Argo movie poster
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Argo movie poster

Argo Movie Review

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Tense. Thrilling. Entertaining. Serious. Funny. Ben Affleck has a legitimate Oscar contender on his hands in the form of Argo, a movie that is not only his most accessible film but also his best suited to appeal to Oscar voters. About a so-absurd-it-has-to-be-real CIA mission to extract six American hostages from Iran, Argo is at once timely and nail-bitingly fun.

Argo takes place amidst the Iran hostage situation that took place from 1979 to 1981. As Iranian revolutionaries stormed the U.S. embassy in Tehran, taking 52 Americans hostage, six officials escaped and took refuge in the home of a Canadian ambassador. The CIA, unable to establish a flawless plan to bring them home without seriously risking the lives of the other hostages, came up with something much more silly: they would create a fake movie production called Argo and use the project as a reason for six Canadian film crew members - the hostages - to visit Iran for a day to scope out possible filming locations. And then fly home.

Ben Affleck plays CIA operative Tony Mendez, who designed the plan, recruited real Hollywood talent to aid in the creation of the fake movie and traveled to Iran to guide the hostages to safety.

Things really are stranger in real life than they are in the movies.

While Argo clearly embellishes things at time (and, as the Canadian government can attest, diminishes Canada's role in the operation), some of the things that happen in the movie are too off-the-wall not to have happened in real life. The whole plan is so crazy, so ridiculous, that it just had to work.

Affleck, in his directorial follow-up to the taut action-thriller The Town, hits the nail on the head with Argo. The movie is serious, dramatic and edge-of-your-seat exciting, and yet it's oddly irreverent and hilarious at the same time. Somehow Affleck, working from a script by Chris Terrio, finds that perfect balance that Oscar voters just eat up, and that audiences do, too. The movie begins with the storming of the embassy - serious stuff - but then quickly switches to Mendez's strange plan, which means a venture to Hollywood where John Goodman and Alan Arkin quip about how outrageous the movie industry is and how easy it will be to convince people that they are really making a movie.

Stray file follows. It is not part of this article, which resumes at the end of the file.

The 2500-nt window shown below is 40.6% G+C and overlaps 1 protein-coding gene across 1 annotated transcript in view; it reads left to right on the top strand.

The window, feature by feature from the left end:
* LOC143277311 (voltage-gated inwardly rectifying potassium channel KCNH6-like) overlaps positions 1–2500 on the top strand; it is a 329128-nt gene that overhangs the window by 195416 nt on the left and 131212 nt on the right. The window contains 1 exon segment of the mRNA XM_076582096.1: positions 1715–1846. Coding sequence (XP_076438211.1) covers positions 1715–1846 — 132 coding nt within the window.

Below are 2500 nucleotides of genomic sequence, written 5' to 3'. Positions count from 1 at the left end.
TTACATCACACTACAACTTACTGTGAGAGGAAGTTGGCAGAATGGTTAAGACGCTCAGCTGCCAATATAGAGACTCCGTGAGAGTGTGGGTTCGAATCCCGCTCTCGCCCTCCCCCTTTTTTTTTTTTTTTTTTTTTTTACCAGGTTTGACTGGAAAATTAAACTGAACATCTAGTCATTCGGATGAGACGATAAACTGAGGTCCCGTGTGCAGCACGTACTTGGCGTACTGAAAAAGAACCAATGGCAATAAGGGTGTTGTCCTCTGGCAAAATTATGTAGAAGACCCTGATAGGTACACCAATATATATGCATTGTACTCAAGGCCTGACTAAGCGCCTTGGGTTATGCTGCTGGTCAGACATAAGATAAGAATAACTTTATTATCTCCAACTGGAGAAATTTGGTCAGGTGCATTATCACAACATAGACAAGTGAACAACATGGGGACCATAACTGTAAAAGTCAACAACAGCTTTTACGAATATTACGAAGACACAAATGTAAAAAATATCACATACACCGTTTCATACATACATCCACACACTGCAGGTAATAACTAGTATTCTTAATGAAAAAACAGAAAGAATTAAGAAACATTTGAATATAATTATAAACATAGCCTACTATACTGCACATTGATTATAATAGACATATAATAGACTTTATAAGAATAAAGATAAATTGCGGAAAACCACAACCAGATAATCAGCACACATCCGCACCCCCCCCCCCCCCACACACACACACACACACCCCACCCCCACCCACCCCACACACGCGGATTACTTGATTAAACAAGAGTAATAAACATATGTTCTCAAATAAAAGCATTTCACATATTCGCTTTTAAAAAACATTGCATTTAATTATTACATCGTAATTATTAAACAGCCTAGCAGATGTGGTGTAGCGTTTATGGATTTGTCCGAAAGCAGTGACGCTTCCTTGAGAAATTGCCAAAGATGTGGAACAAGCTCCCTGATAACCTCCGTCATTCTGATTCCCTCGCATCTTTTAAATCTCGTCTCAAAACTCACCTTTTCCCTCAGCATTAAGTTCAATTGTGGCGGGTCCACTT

As soon as Affleck's character touches foot in Iran, however, the tension ratchets up tenfold. You sort of know things are going to work out okay, but you don't really know, and through superb pacing and editing it leaves you sweating as the mission kicks into full gear. Even in these moments, Affleck isn't afraid to let loose a zinger, or two or three, and the comedy, contrasted against the overall seriousness of the situation, for whatever reason works.

My only fault with Argo - and it's a minor one - is that Affleck shows his cards in the final minutes of the movie. SPOILER. While it's easy to accept that the events that unfold on screen are shown in considerably tighter sequence than they did in real life, he goes a little overboard as the Republican Guard chase a Swiss airliner down the tarmac. It's a minor moment, but it was the only moment that made me ask, "Really? Is that how it really happened?" The extra slice of tension was unnecessary.

I also didn't buy into why we should care about Mendez's relationship with his wife and child; the all-but-entirely neglected subplot has no bearing on the film and seems tacked on to give unnecessary closer to Mendez's journey. That's two faults, so sue me.

Argo falters just slightly in the final moments of the movie, but it is a terrific entry and an obvious candidate for Best Picture. While The Town was exciting and Gone Baby Gone was enthralling, Argo is the first movie where it feels like Ben Affleck has truly hit his stride, tackling a serious subject and transforming it into one of the most entertaining, and rewarding, experiences of the year.

Also, stay for the credits for not only a brief narration by Jimmy Carter but a comparison of the film to real photographs and video footage.

Review by Erik Samdahl unless otherwise indicated.

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